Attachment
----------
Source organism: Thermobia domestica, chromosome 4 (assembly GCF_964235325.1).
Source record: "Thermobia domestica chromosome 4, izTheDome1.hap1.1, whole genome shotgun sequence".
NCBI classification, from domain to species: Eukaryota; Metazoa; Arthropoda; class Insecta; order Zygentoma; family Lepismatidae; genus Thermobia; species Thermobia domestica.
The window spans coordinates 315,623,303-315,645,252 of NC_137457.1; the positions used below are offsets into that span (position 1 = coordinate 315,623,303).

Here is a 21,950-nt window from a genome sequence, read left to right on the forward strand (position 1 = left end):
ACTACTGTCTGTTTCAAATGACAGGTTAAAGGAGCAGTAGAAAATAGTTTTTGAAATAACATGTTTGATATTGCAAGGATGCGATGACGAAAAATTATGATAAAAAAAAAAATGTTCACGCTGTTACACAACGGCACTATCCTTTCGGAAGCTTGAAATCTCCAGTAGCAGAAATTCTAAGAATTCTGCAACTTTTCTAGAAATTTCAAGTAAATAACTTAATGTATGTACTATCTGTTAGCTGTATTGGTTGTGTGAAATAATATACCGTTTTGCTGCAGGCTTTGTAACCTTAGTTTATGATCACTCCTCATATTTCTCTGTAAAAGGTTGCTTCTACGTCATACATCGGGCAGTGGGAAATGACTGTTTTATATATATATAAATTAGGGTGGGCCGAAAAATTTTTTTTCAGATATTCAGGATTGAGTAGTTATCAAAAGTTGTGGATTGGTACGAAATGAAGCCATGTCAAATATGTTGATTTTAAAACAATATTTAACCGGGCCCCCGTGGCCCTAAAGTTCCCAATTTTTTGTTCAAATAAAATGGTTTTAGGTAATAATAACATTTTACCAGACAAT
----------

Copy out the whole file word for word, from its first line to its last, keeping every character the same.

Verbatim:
Source organism: Thermobia domestica, chromosome 4 (assembly GCF_964235325.1).
Source record: "Thermobia domestica chromosome 4, izTheDome1.hap1.1, whole genome shotgun sequence".
NCBI classification, from domain to species: Eukaryota; Metazoa; Arthropoda; class Insecta; order Zygentoma; family Lepismatidae; genus Thermobia; species Thermobia domestica.
The window spans coordinates 315,623,303-315,645,252 of NC_137457.1; the positions used below are offsets into that span (position 1 = coordinate 315,623,303).

Here is a 21,950-nt window from a genome sequence, read left to right on the forward strand (position 1 = left end):
ACTACTGTCTGTTTCAAATGACAGGTTAAAGGAGCAGTAGAAAATAGTTTTTGAAATAACATGTTTGATATTGCAAGGATGCGATGACGAAAAATTATGATAAAAAAAAAAATGTTCACGCTGTTACACAACGGCACTATCCTTTCGGAAGCTTGAAATCTCCAGTAGCAGAAATTCTAAGAATTCTGCAACTTTTCTAGAAATTTCAAGTAAATAACTTAATGTATGTACTATCTGTTAGCTGTATTGGTTGTGTGAAATAATATACCGTTTTGCTGCAGGCTTTGTAACCTTAGTTTATGATCACTCCTCATATTTCTCTGTAAAAGGTTGCTTCTACGTCATACATCGGGCAGTGGGAAATGACTGTTTTATATATATATAAATTAGGGTGGGCCGAAAAATTTTTTTTCAGATATTCAGGATTGAGTAGTTATCAAAAGTTGTGGATTGGTACGAAATGAAGCCATGTCAAATATGTTGATTTTAAAACAATATTTAACCGGGCCCCCGTGGCCCTAAAGTTCCCAATTTTTTGTTCAAATAAAATGGTTTTAGGTAATAATAACATTTTACCAGACAAT